A seven-year old girl stands in the destroyed library of Nabau District School in Ra Province, Fiji. Photo: UNICEF / UN011701 / Sokhin

6 April 2016 (UN) – Less than two months after Tropical Cyclone Winston cut a path of destruction across Fiji, the country is bracing for the impact of another storm, the United Nations relief aid office said today.

Category 2 Tropical Cyclone Zena is predicted to bring 200 millimeters of rainfall in the next 24 hours, presenting a significant flood risk, particularly along rivers and the southern coast of Viti Levu, according to the United Nations Office for the Coordination of Humanitarian Affairs (OCHA).

Many rivers in Fiji's west and south are already flooded after heavy rainfall over recent days and this system will only compound the flood danger. Soil is saturated and any new rain will run off immediately, further adding to the existing inundation that has already closed roads and prompted warnings for the public to stay away from waterways.

Zena and associated rainfall will add to the distress being experienced by thousands of people across Fiji who remain in transitional shelter since Winston, a Category 5 storm, hit in February.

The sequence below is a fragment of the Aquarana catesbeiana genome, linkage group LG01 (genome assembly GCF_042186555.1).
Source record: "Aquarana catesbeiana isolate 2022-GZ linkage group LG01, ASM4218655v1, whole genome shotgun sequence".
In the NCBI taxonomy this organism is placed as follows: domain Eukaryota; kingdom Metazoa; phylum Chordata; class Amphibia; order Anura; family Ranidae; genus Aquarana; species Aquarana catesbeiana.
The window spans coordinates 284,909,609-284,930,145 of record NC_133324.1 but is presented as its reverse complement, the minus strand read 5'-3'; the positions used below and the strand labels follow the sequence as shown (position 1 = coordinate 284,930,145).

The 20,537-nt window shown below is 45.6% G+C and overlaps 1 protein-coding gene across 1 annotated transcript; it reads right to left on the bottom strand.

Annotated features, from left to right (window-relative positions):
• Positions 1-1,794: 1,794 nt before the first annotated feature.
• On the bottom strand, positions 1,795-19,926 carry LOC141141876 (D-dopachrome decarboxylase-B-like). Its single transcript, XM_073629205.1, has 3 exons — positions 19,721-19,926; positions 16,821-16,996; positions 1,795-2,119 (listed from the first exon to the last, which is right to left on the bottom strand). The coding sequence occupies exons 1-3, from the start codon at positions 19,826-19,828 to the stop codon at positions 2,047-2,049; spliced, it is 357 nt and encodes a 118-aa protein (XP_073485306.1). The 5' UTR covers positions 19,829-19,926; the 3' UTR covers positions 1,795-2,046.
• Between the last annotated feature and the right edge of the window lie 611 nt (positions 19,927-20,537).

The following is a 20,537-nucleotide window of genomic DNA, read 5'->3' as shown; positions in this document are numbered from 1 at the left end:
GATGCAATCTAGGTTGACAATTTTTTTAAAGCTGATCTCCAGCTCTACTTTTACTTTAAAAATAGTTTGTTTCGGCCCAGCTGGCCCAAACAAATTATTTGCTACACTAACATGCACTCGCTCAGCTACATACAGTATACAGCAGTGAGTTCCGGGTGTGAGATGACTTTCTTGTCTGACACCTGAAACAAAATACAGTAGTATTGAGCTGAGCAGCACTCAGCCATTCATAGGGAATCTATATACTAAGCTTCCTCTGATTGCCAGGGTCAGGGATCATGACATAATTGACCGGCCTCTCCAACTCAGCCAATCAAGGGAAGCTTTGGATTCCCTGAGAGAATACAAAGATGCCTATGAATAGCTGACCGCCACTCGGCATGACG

In response to the recent days' events, a total of 79 evacuation centres have been opened with 3,592 people taking shelter there. All schools have been closed for the day. The Fiji Met Service and National Disaster Management Office (NDMO) are sending out regular updates and the ongoing State of Natural Disaster means the NDMO still has its coordination system activated. A Pacific Humanitarian Team Meeting was scheduled this afternoon by OCHA to discuss the situation.

As of this morning, Zena was located about 740 kilometers west of Nadi. Close to its centre, the cyclone is estimated to have average winds of 95 kilometers per hour and gusts to 130 kilometers per hour.

The cyclone was moving east-southeast at 34 kilometers per hour and was still intensifying. On this track, it is predicted to pass south of the main island of Viti Levu in the early hours of Thursday morning, passing directly over the island of Kadavu.

While the cyclone is not expected to pass directly over Suva, it is currently expected to bring sustained winds of 100 kilometers per hour with squalls to 150 kilometers per hour from the early hours of Thursday morning onwards.

These winds may affect weak structures across the greater Suva urban area and may take down trees not already brought down by Winston.

Fiji: UN warns of gusts, flooding as cyclone-battered country braces for another storm

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